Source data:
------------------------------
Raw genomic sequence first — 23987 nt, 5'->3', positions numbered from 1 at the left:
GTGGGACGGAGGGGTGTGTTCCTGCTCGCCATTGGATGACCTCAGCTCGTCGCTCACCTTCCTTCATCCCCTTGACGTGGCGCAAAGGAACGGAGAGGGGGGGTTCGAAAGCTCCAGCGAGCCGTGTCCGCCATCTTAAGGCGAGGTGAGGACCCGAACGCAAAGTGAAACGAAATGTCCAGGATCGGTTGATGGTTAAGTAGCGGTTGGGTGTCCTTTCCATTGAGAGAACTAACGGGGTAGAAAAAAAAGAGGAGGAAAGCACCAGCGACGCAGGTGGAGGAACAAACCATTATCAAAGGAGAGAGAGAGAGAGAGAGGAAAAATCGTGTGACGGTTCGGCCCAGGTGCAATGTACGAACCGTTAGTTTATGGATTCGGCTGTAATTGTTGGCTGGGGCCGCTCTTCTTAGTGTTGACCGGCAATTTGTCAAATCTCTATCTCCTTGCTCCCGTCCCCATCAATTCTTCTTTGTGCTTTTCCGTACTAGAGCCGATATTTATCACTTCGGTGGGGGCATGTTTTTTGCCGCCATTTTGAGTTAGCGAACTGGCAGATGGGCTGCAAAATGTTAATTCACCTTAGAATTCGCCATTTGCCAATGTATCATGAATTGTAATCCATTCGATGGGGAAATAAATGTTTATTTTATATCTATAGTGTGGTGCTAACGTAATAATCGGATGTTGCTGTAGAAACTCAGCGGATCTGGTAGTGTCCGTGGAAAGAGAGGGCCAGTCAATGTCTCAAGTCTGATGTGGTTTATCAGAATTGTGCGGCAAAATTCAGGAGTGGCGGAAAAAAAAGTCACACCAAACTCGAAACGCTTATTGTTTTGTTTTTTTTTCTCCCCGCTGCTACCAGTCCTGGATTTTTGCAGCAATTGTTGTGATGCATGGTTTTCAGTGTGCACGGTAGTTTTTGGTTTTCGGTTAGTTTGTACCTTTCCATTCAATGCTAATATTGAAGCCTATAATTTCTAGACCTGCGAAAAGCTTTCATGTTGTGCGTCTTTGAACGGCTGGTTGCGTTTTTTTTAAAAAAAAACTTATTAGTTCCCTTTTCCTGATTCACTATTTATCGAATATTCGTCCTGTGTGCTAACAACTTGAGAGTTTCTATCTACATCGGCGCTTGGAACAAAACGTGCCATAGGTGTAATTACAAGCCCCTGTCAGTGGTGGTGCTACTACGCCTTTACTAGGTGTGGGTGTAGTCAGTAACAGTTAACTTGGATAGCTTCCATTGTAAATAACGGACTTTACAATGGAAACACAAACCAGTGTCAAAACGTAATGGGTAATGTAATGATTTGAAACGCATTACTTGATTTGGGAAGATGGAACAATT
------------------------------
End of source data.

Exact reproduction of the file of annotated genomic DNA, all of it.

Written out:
Raw genomic sequence first — 23987 nt, 5'->3', positions numbered from 1 at the left:
GTGGGACGGAGGGGTGTGTTCCTGCTCGCCATTGGATGACCTCAGCTCGTCGCTCACCTTCCTTCATCCCCTTGACGTGGCGCAAAGGAACGGAGAGGGGGGGTTCGAAAGCTCCAGCGAGCCGTGTCCGCCATCTTAAGGCGAGGTGAGGACCCGAACGCAAAGTGAAACGAAATGTCCAGGATCGGTTGATGGTTAAGTAGCGGTTGGGTGTCCTTTCCATTGAGAGAACTAACGGGGTAGAAAAAAAAGAGGAGGAAAGCACCAGCGACGCAGGTGGAGGAACAAACCATTATCAAAGGAGAGAGAGAGAGAGAGAGGAAAAATCGTGTGACGGTTCGGCCCAGGTGCAATGTACGAACCGTTAGTTTATGGATTCGGCTGTAATTGTTGGCTGGGGCCGCTCTTCTTAGTGTTGACCGGCAATTTGTCAAATCTCTATCTCCTTGCTCCCGTCCCCATCAATTCTTCTTTGTGCTTTTCCGTACTAGAGCCGATATTTATCACTTCGGTGGGGGCATGTTTTTTGCCGCCATTTTGAGTTAGCGAACTGGCAGATGGGCTGCAAAATGTTAATTCACCTTAGAATTCGCCATTTGCCAATGTATCATGAATTGTAATCCATTCGATGGGGAAATAAATGTTTATTTTATATCTATAGTGTGGTGCTAACGTAATAATCGGATGTTGCTGTAGAAACTCAGCGGATCTGGTAGTGTCCGTGGAAAGAGAGGGCCAGTCAATGTCTCAAGTCTGATGTGGTTTATCAGAATTGTGCGGCAAAATTCAGGAGTGGCGGAAAAAAAAGTCACACCAAACTCGAAACGCTTATTGTTTTGTTTTTTTTTCTCCCCGCTGCTACCAGTCCTGGATTTTTGCAGCAATTGTTGTGATGCATGGTTTTCAGTGTGCACGGTAGTTTTTGGTTTTCGGTTAGTTTGTACCTTTCCATTCAATGCTAATATTGAAGCCTATAATTTCTAGACCTGCGAAAAGCTTTCATGTTGTGCGTCTTTGAACGGCTGGTTGCGTTTTTTTTAAAAAAAAACTTATTAGTTCCCTTTTCCTGATTCACTATTTATCGAATATTCGTCCTGTGTGCTAACAACTTGAGAGTTTCTATCTACATCGGCGCTTGGAACAAAACGTGCCATAGGTGTAATTACAAGCCCCTGTCAGTGGTGGTGCTACTACGCCTTTACTAGGTGTGGGTGTAGTCAGTAACAGTTAACTTGGATAGCTTCCATTGTAAATAACGGACTTTACAATGGAAACACAAACCAGTGTCAAAACGTAATGGGTAATGTAATGATTTGAAACGCATTACTTGATTTGGGAAGATGGAACAATT